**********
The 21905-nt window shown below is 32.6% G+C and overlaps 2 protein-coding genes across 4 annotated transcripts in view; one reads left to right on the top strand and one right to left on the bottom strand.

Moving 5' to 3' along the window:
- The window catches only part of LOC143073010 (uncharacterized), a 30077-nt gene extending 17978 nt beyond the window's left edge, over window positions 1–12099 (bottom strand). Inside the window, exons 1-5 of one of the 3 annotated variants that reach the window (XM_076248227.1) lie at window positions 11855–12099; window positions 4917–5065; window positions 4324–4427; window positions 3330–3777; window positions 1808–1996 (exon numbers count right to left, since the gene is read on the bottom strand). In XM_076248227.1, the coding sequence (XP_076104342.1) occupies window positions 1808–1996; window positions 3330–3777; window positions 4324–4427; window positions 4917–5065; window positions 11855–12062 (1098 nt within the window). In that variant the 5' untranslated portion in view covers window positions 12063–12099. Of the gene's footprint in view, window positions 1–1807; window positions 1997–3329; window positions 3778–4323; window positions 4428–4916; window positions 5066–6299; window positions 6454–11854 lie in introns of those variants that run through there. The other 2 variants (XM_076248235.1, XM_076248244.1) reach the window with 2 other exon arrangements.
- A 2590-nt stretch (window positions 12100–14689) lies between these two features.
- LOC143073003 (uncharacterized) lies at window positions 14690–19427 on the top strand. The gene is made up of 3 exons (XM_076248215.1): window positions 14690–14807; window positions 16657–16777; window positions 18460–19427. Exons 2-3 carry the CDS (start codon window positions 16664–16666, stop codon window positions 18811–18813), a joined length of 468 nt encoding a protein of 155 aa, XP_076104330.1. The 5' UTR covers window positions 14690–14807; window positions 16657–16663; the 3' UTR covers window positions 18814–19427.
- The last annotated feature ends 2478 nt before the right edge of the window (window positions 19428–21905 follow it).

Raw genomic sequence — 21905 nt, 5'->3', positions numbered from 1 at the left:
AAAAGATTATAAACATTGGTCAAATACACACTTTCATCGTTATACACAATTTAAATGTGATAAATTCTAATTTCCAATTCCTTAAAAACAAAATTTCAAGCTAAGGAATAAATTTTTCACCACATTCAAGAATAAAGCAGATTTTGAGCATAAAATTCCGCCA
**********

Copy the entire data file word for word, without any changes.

The 21905-nt window shown below is 32.6% G+C and overlaps 2 protein-coding genes across 4 annotated transcripts in view; one reads left to right on the top strand and one right to left on the bottom strand.

Moving 5' to 3' along the window:
- The window catches only part of LOC143073010 (uncharacterized), a 30077-nt gene extending 17978 nt beyond the window's left edge, over window positions 1–12099 (bottom strand). Inside the window, exons 1-5 of one of the 3 annotated variants that reach the window (XM_076248227.1) lie at window positions 11855–12099; window positions 4917–5065; window positions 4324–4427; window positions 3330–3777; window positions 1808–1996 (exon numbers count right to left, since the gene is read on the bottom strand). In XM_076248227.1, the coding sequence (XP_076104342.1) occupies window positions 1808–1996; window positions 3330–3777; window positions 4324–4427; window positions 4917–5065; window positions 11855–12062 (1098 nt within the window). In that variant the 5' untranslated portion in view covers window positions 12063–12099. Of the gene's footprint in view, window positions 1–1807; window positions 1997–3329; window positions 3778–4323; window positions 4428–4916; window positions 5066–6299; window positions 6454–11854 lie in introns of those variants that run through there. The other 2 variants (XM_076248235.1, XM_076248244.1) reach the window with 2 other exon arrangements.
- A 2590-nt stretch (window positions 12100–14689) lies between these two features.
- LOC143073003 (uncharacterized) lies at window positions 14690–19427 on the top strand. The gene is made up of 3 exons (XM_076248215.1): window positions 14690–14807; window positions 16657–16777; window positions 18460–19427. Exons 2-3 carry the CDS (start codon window positions 16664–16666, stop codon window positions 18811–18813), a joined length of 468 nt encoding a protein of 155 aa, XP_076104330.1. The 5' UTR covers window positions 14690–14807; window positions 16657–16663; the 3' UTR covers window positions 18814–19427.
- The last annotated feature ends 2478 nt before the right edge of the window (window positions 19428–21905 follow it).

Raw genomic sequence — 21905 nt, 5'->3', positions numbered from 1 at the left:
AAAAGATTATAAACATTGGTCAAATACACACTTTCATCGTTATACACAATTTAAATGTGATAAATTCTAATTTCCAATTCCTTAAAAACAAAATTTCAAGCTAAGGAATAAATTTTTCACCACATTCAAGAATAAAGCAGATTTTGAGCATAAAATTCCGCCA